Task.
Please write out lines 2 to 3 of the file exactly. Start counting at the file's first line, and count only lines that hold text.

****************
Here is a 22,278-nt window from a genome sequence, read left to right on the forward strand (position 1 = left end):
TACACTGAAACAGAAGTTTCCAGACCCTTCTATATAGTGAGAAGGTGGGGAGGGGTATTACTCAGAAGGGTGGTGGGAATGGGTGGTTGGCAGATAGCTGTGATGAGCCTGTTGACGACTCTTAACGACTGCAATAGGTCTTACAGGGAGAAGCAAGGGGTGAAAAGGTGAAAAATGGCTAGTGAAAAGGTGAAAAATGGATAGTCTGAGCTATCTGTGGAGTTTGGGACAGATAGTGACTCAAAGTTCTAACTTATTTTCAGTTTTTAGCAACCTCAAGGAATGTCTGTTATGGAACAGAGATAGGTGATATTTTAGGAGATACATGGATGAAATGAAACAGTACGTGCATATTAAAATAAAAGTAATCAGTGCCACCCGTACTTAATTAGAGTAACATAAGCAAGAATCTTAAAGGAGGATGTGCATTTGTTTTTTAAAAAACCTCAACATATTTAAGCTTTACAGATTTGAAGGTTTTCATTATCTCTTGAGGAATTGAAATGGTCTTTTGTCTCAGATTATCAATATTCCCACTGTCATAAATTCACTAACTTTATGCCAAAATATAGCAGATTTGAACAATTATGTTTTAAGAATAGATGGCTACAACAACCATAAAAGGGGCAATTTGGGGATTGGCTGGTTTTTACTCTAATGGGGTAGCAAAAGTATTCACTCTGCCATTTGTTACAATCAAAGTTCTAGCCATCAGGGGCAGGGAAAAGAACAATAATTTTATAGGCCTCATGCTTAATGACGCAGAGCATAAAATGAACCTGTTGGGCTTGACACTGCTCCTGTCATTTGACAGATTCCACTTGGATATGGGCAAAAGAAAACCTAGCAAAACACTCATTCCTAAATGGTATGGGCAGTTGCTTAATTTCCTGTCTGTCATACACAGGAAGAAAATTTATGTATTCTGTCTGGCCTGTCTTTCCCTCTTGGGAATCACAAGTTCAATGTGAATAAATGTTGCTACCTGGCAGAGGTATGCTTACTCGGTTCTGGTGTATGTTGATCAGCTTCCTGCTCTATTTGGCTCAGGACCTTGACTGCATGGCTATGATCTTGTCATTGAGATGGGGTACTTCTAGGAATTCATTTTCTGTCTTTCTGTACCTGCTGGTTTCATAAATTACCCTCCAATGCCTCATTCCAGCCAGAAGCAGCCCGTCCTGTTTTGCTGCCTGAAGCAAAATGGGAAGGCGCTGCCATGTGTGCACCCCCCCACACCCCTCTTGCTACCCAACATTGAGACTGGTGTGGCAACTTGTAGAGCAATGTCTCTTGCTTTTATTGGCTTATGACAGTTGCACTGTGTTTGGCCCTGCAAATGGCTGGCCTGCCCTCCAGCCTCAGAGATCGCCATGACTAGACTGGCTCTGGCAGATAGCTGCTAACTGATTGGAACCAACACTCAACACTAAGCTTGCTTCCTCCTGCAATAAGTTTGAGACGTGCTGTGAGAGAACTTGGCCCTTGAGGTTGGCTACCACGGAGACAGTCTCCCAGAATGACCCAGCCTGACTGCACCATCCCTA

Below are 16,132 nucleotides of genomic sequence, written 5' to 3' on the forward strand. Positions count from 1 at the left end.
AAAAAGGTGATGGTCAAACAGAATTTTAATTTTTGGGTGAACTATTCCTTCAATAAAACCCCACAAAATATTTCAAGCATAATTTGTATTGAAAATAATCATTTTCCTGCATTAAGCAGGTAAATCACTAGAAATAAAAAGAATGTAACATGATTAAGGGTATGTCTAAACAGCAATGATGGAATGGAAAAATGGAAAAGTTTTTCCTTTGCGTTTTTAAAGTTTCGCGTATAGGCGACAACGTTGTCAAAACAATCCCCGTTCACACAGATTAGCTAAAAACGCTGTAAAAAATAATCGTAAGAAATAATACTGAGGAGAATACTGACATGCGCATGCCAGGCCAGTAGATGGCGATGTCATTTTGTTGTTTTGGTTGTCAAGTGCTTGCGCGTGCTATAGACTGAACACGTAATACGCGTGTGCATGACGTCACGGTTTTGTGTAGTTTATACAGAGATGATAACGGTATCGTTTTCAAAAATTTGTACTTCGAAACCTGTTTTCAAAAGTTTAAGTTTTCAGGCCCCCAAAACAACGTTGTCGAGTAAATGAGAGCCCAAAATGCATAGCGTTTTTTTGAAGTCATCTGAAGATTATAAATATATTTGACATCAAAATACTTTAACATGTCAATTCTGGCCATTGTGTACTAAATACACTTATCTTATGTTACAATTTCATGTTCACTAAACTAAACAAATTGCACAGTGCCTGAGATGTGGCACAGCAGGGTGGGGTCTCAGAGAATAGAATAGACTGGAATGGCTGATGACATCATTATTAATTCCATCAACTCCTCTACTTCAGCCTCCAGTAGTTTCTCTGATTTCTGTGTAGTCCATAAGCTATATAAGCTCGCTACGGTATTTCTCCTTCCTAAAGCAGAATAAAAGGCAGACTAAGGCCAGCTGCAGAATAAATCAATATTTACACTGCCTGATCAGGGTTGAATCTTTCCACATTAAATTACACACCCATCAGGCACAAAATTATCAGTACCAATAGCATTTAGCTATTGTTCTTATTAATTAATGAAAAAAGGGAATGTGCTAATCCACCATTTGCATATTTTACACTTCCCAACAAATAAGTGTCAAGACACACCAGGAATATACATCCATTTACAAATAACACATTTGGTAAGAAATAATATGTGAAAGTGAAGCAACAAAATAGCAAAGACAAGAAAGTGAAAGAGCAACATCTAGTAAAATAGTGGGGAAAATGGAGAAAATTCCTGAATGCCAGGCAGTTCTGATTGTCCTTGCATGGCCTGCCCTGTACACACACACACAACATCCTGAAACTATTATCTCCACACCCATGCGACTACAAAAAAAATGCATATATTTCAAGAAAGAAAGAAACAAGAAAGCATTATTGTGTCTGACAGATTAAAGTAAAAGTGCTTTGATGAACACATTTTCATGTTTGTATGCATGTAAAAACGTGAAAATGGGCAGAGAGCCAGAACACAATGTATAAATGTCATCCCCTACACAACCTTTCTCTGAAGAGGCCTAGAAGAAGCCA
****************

TACACTGAAACAGAAGTTTCCAGACCCTTCTATATAGTGAGAAGGTGGGGAGGGGTATTACTCAGAAGGGTGGTGGGAATGGGTGGTTGGCAGATAGCTGTGATGAGCCTGTTGACGACTCTTAACGACTGCAATAGGTCTTACAGGGAGAAGCAAGGGGTGAAAAGGTGAAAAATGGCTAGTGAAAAGGTGAAAAATGGATAGTCTGAGCTATCTGTGGAGTTTGGGACAGATAGTGACTCAAAGTTCTAACTTATTTTCAGTTTTTAGCAACCTCAAGGAATGTCTGTTATGGAACAGAGATAGGTGATATTTTAGGAGATACATGGATGAAATGAAACAGTACGTGCATATTAAAATAAAAGTAATCAGTGCCACCCGTACTTAATTAGAGTAACATAAGCAAGAATCTTAAAGGAGGATGTGCATTTGTTTTTTAAAAAACCTCAACATATTTAAGCTTTACAGATTTGAAGGTTTTCATTATCTCTTGAGGAATTGAAATGGTCTTTTGTCTCAGATTATCAATATTCCCACTGTCATAAATTCACTAACTTTATGCCAAAATATAGCAGATTTGAACAATTATGTTTTAAGAATAGATGGCTACAACAACCATAAAAGGGGCAATTTGGGGATTGGCTGGTTTTTACTCTAATGGGGTAGCAAAAGTATTCACTCTGCCATTTGTTACAATCAAAGTTCTAGCCATCAGGGGCAGGGAAAAGAACAATAATTTTATAGGCCTCATGCTTAATGACGCAGAGCATAAAATGAACCTGTTGGGCTTGACACTGCTCCTGTCATTTGACAGATTCCACTTGGATATGGGCAAAAGAAAACCTAGCAAAACACTCATTCCTAAATGGTATGGGCAGTTGCTTAATTTCCTGTCTGTCATACACAGGAAGAAAATTTATGTATTCTGTCTGGCCTGTCTTTCCCTCTTGGGAATCACAAGTTCAATGTGAATAAATGTTGCTACCTGGCAGAGGTATGCTTACTCGGTTCTGGTGTATGTTGATCAGCTTCCTGCTCTATTTGGCTCAGGACCTTGACTGCATGGCTATGATCTTGTCATTGAGATGGGGTACTTCTAGGAATTCATTTTCTGTCTTTCTGTACCTGCTGGTTTCATAAATTACCCTCCAATGCCTCATTCCAGCCAGAAGCAGCCCGTCCTGTTTTGCTGCCTGAAGCAAAATGGGAAGGCGCTGCCATGTGTGCACCCCCCCACACCCCTCTTGCTACCCAACATTGAGACTGGTGTGGCAACTTGTAGAGCAATGTCTCTTGCTTTTATTGGCTTATGACAGTTGCACTGTGTTTGGCCCTGCAAATGGCTGGCCTGCCCTCCAGCCTCAGAGATCGCCATGACTAGACTGGCTCTGGCAGATAGCTGCTAACTGATTGGAACCAACACTCAACACTAAGCTTGCTTCCTCCTGCAATAAGTTTGAGACGTGCTGTGAGAGAACTTGGCCCTTGAGGTTGGCTACCACGGAGACAGTCTCCCAGAATGACCCAGCCTGACTGCACCATCCCTA

Below are 16,132 nucleotides of genomic sequence, written 5' to 3' on the forward strand. Positions count from 1 at the left end.